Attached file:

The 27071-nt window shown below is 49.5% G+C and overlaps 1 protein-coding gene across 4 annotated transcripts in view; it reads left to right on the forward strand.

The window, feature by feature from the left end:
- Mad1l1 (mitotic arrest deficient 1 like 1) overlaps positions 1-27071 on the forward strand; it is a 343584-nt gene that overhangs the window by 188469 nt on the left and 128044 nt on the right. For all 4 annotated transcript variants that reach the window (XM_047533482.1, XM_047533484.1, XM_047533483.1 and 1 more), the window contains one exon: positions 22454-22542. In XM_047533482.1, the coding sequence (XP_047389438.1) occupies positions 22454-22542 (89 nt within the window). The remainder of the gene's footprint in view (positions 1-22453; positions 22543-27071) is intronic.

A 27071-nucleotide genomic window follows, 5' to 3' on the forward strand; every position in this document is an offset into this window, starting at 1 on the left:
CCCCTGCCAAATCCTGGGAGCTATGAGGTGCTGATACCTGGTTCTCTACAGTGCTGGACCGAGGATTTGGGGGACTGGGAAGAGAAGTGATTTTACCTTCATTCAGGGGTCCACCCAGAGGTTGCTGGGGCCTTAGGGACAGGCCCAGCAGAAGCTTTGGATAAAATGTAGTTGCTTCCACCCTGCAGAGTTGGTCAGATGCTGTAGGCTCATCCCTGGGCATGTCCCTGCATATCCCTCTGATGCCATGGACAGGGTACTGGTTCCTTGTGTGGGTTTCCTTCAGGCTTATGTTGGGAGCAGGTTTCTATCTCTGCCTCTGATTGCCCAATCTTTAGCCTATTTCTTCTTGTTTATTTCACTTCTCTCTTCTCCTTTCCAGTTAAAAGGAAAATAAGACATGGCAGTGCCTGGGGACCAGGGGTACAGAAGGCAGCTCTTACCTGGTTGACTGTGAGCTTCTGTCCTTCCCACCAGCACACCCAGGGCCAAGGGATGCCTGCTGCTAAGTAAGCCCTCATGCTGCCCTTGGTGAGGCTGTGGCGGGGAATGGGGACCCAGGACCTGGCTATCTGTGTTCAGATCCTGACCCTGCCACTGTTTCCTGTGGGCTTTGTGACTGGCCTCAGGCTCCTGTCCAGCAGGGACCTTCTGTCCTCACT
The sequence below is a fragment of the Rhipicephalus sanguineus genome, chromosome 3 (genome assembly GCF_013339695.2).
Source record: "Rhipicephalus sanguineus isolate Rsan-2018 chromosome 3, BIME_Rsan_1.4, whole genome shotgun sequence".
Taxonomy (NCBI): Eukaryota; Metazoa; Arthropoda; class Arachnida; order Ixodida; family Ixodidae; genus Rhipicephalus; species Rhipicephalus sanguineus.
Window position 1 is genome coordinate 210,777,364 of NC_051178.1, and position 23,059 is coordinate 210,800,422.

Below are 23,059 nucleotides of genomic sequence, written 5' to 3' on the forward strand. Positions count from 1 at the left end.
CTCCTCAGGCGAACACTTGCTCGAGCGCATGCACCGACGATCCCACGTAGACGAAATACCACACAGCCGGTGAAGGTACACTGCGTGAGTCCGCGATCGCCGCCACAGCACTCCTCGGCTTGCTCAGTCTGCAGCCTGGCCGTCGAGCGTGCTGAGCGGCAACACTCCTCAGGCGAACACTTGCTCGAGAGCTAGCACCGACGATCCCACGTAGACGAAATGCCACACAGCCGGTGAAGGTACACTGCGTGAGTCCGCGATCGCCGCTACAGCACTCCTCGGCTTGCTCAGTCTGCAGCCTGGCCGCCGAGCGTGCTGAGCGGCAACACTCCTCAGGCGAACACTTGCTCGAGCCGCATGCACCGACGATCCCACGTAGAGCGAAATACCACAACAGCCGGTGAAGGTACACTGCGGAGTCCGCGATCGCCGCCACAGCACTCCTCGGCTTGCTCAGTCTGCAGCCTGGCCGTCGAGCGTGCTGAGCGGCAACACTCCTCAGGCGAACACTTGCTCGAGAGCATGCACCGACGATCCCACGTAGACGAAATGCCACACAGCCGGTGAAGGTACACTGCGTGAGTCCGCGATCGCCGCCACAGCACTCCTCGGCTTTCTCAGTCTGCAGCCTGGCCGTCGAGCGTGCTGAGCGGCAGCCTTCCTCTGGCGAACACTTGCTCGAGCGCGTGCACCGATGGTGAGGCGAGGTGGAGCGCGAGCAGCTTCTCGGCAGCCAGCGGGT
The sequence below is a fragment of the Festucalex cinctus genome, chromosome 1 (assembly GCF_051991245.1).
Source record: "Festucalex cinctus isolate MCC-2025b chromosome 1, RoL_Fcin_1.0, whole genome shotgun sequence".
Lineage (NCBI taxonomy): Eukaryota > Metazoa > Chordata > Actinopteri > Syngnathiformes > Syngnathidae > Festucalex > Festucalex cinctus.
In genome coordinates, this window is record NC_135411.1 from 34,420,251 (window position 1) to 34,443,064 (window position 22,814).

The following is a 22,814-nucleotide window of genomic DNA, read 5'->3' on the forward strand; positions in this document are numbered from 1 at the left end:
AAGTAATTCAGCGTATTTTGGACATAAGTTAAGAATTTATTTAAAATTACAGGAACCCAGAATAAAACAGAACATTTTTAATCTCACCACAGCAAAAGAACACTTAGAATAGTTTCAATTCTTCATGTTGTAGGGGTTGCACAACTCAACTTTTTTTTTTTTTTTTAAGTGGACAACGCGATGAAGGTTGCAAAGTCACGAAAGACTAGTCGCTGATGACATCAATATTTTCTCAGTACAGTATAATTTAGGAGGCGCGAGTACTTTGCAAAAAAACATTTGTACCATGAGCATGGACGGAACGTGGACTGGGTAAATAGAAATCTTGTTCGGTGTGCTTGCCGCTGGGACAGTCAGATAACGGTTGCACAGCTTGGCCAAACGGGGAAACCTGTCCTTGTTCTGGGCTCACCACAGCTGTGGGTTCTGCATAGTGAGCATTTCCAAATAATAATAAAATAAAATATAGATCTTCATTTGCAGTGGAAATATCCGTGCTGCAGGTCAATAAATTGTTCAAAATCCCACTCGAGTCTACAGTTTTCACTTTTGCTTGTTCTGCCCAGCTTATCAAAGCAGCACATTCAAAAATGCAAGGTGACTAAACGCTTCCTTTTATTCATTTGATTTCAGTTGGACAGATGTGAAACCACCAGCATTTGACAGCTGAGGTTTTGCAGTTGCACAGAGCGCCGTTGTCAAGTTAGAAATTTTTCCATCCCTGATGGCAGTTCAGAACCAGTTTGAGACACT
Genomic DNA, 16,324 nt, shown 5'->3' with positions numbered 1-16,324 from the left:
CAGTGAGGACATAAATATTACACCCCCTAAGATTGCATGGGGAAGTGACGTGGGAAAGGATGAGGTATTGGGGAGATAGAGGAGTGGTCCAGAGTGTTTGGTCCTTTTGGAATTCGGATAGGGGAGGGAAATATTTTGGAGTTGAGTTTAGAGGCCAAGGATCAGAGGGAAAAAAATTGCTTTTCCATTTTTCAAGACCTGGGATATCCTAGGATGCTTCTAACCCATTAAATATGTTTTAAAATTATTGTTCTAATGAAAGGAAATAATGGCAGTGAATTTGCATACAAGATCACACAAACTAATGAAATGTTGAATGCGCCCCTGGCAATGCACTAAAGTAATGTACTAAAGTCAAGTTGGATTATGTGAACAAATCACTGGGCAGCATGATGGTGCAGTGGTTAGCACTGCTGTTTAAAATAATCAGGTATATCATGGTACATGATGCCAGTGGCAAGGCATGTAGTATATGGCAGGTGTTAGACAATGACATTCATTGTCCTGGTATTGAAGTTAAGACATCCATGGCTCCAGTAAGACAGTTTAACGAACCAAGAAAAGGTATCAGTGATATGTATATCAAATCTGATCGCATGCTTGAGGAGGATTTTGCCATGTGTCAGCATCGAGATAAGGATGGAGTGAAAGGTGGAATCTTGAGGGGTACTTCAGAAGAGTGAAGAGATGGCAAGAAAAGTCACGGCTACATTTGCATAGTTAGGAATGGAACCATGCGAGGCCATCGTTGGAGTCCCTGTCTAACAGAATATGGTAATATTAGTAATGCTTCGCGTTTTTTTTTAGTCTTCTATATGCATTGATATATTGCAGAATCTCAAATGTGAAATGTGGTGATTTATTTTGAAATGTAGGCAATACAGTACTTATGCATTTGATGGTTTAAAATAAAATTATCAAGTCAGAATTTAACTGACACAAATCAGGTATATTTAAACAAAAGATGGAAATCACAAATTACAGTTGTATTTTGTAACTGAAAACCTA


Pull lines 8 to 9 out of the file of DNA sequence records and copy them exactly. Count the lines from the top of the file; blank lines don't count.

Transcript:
Taxonomy (NCBI): Eukaryota; Metazoa; Arthropoda; class Arachnida; order Ixodida; family Ixodidae; genus Rhipicephalus; species Rhipicephalus sanguineus.
Window position 1 is genome coordinate 210,777,364 of NC_051178.1, and position 23,059 is coordinate 210,800,422.